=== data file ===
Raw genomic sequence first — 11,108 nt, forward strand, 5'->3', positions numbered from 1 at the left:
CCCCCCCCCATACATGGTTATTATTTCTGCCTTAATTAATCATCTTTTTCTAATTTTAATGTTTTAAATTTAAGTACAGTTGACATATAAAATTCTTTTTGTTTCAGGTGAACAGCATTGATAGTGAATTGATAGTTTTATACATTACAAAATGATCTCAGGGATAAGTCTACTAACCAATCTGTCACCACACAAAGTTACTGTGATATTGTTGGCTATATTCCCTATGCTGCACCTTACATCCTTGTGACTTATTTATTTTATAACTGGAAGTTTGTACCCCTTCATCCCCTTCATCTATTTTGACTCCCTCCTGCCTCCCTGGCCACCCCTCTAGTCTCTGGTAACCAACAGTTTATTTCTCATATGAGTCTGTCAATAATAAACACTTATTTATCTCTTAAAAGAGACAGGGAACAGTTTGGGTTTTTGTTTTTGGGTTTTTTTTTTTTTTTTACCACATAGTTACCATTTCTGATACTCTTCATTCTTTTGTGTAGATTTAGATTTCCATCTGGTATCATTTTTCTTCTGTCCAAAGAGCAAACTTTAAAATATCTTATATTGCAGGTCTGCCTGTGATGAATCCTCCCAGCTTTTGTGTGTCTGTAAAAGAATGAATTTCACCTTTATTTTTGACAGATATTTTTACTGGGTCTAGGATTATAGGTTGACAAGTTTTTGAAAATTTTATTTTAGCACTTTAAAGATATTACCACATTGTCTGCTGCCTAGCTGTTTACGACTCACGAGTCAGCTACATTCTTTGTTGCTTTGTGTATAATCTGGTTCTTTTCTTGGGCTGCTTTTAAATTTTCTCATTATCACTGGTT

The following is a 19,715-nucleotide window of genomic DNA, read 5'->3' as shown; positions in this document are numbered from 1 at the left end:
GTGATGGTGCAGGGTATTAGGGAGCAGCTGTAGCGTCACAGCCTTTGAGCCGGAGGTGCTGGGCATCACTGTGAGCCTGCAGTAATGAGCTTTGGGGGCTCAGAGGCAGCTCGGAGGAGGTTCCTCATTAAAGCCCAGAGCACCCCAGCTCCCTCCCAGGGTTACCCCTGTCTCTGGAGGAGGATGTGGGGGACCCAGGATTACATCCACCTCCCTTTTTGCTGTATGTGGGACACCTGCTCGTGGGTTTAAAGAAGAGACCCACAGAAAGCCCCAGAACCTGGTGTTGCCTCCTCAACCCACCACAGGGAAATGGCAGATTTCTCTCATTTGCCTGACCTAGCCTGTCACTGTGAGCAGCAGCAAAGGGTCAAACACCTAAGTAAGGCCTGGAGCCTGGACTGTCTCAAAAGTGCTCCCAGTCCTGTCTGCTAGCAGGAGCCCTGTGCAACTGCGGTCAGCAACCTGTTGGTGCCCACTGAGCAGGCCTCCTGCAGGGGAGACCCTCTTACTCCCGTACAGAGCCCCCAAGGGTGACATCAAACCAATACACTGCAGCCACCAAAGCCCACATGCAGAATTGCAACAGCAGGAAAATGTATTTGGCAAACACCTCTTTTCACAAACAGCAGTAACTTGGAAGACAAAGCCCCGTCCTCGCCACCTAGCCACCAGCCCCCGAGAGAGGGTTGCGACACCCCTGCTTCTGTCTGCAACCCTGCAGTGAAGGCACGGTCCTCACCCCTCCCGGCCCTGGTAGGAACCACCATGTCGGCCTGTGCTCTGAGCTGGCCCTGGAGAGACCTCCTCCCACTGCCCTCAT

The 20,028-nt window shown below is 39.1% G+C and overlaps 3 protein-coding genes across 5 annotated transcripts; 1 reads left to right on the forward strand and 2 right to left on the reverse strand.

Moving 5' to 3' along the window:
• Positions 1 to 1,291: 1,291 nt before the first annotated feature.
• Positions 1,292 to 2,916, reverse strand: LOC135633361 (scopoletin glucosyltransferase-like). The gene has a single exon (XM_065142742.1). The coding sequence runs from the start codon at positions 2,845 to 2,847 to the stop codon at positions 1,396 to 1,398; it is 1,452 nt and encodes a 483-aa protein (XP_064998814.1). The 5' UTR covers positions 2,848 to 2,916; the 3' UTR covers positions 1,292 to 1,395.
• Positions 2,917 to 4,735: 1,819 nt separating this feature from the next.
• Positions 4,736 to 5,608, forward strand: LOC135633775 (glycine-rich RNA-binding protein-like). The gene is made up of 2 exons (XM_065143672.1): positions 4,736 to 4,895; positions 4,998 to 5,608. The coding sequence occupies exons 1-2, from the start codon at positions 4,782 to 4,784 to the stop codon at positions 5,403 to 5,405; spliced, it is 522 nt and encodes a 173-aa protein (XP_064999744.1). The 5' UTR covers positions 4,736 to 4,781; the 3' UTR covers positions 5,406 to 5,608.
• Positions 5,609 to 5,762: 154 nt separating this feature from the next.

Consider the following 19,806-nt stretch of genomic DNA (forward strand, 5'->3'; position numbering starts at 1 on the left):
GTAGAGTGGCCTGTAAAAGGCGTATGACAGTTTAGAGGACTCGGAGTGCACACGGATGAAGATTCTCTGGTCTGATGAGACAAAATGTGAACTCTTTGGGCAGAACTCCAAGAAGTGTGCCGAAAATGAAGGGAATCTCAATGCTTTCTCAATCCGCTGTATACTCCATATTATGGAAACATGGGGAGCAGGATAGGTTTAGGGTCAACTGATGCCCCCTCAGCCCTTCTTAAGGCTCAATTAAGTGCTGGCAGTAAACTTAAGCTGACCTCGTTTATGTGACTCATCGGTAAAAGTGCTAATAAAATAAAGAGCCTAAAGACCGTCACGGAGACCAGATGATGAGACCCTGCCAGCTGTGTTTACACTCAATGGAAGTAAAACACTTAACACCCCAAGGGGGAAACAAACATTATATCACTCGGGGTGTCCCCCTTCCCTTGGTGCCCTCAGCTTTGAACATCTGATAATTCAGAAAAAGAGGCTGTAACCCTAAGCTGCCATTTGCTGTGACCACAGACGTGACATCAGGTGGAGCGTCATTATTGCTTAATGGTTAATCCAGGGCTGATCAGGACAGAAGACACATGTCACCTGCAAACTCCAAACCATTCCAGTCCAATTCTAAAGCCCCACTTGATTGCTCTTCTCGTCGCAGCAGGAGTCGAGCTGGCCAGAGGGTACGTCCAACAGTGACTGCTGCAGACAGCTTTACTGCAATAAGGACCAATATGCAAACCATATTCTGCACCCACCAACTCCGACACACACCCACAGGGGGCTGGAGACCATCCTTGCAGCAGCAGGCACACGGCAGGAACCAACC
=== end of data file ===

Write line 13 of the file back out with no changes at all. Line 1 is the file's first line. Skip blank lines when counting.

GTAGAGTGGCCTGTAAAAGGCGTATGACAGTTTAGAGGACTCGGAGTGCACACGGATGAAGATTCTCTGGTCTGATGAGACAAAATGTGAACTCTTTGGGCAGAACTCCAAGAAGTGTGCCGAAAATGAAGGGAATCTCAATGCTTTCTCAATCCGCTGTATACTCCATATTATGGAAACATGGGGAGCAGGATAGGTTTAGGGTCAACTGATGCCCCCTCAGCCCTTCTTAAGGCTCAATTAAGTGCTGGCAGTAAACTTAAGCTGACCTCGTTTATGTGACTCATCGGTAAAAGTGCTAATAAAATAAAGAGCCTAAAGACCGTCACGGAGACCAGATGATGAGACCCTGCCAGCTGTGTTTACACTCAATGGAAGTAAAACACTTAACACCCCAAGGGGGAAACAAACATTATATCACTCGGGGTGTCCCCCTTCCCTTGGTGCCCTCAGCTTTGAACATCTGATAATTCAGAAAAAGAGGCTGTAACCCTAAGCTGCCATTTGCTGTGACCACAGACGTGACATCAGGTGGAGCGTCATTATTGCTTAATGGTTAATCCAGGGCTGATCAGGACAGAAGACACATGTCACCTGCAAACTCCAAACCATTCCAGTCCAATTCTAAAGCCCCACTTGATTGCTCTTCTCGTCGCAGCAGGAGTCGAGCTGGCCAGAGGGTACGTCCAACAGTGACTGCTGCAGACAGCTTTACTGCAATAAGGACCAATATGCAAACCATATTCTGCACCCACCAACTCCGACACACACCCACAGGGGGCTGGAGACCATCCTTGCAGCAGCAGGCACACGGCAGGAACCAACC